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Integrity, Innovation & Quality
November 14, 2016
Israeli high-tech company Sarine Technologies unveiled a revolutionary device that automatically grades the color and clarity of polished diamonds.
The Ramat Gan-based company believes the new system will fundamentally change the grading and sorting process, bringing objective, measurable standards to a process that has been susceptible to human error and the subjectivity of appraisers.
"Once again, Sarine introduces groundbreaking technological innovation into the global diamond industry," said Sarine CEO Uzi Levami in a statement. "Technological standardization translates into greater credibility for the industry and increased trust for the diamond consumer."
Sarine claims that the new Sarine Clarity™ product will offer definitive, science-based clarity grading and accurate mapping of inclusions and flaws. The system can accurate analyze diamonds from 2 points to 10 carats in size.
Sarine Color™ delivers automated optic analysis of diamond color and precision grading based on global standards. The initial release of the color system can handle diamonds starting at 20 points in size. The company noted that future releases will accommodate a broader range of stone sizes, starting at 2 points.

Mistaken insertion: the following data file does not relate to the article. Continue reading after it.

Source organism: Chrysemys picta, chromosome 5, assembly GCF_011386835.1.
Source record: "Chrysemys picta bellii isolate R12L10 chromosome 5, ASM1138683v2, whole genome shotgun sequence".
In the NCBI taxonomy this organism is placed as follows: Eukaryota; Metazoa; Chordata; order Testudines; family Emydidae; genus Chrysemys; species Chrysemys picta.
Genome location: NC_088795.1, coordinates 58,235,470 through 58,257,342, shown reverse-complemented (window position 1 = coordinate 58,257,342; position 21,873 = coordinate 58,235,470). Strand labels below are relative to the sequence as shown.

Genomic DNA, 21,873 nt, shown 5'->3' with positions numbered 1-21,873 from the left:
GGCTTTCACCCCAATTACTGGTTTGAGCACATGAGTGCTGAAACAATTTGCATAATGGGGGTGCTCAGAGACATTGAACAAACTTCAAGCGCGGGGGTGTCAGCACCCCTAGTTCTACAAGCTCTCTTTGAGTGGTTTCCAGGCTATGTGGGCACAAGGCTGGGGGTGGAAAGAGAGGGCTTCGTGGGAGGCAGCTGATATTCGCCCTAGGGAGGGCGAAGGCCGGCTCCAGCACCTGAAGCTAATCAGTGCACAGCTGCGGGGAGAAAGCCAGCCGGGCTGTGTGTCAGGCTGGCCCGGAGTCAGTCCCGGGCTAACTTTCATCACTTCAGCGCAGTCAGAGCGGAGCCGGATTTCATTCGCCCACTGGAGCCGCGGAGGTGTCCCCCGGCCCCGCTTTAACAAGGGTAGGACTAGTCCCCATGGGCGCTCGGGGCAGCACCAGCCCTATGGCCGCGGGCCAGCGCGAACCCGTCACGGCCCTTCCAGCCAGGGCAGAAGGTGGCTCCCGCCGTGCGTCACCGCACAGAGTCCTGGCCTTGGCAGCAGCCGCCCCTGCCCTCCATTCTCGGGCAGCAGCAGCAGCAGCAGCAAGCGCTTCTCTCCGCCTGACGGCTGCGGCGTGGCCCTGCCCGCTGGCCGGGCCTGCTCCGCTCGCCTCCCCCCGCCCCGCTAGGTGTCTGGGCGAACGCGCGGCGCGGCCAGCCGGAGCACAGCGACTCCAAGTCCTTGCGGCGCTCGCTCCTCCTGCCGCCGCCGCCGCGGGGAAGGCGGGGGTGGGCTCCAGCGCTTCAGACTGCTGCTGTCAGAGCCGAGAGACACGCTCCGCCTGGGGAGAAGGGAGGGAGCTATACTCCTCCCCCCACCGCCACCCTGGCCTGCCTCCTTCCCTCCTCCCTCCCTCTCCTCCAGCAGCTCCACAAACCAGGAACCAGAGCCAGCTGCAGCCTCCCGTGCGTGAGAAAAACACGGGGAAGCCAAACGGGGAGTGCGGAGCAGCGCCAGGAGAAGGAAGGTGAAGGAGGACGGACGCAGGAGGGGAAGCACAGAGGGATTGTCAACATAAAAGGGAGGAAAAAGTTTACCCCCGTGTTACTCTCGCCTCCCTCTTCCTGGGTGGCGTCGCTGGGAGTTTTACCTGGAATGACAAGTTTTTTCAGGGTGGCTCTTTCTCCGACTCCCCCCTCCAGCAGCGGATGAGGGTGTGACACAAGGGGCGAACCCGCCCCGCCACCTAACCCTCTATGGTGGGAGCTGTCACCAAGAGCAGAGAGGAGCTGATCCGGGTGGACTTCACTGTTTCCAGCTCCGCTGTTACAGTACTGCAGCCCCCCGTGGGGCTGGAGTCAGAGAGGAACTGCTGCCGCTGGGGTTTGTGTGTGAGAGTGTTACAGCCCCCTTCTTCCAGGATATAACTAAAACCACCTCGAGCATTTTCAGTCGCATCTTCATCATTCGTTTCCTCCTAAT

Sarine Clarity™ and Sarine Color™ are the results of the company's $10 million annual R&D expenditures. Both products are being testing in India and are expected to be ready for commercial release in the middle of 2017.
The clarity and color components build on an existing Sarine technology, DiaMension™, which analyzes and grades a diamond's cut. Together, the three products solve the daunting challenge of quantifying the 4Cs of diamond grading — clarity, color, cut and carat weight.
One critic of Sarine's new offerings told the Associated Press that humans are superior to machines when it comes to grading a diamond because of all the tiny details that need to be analyzed.
"You need the brain of a person to identify what is more, what is better to see, what do you prefer to see," said Roland Lorie, chief executive of the International Gemological Institute. "I think it will take a long, long time for a machine to be able to replace a human being."
Credits: Images courtesy of Sarine Technologies
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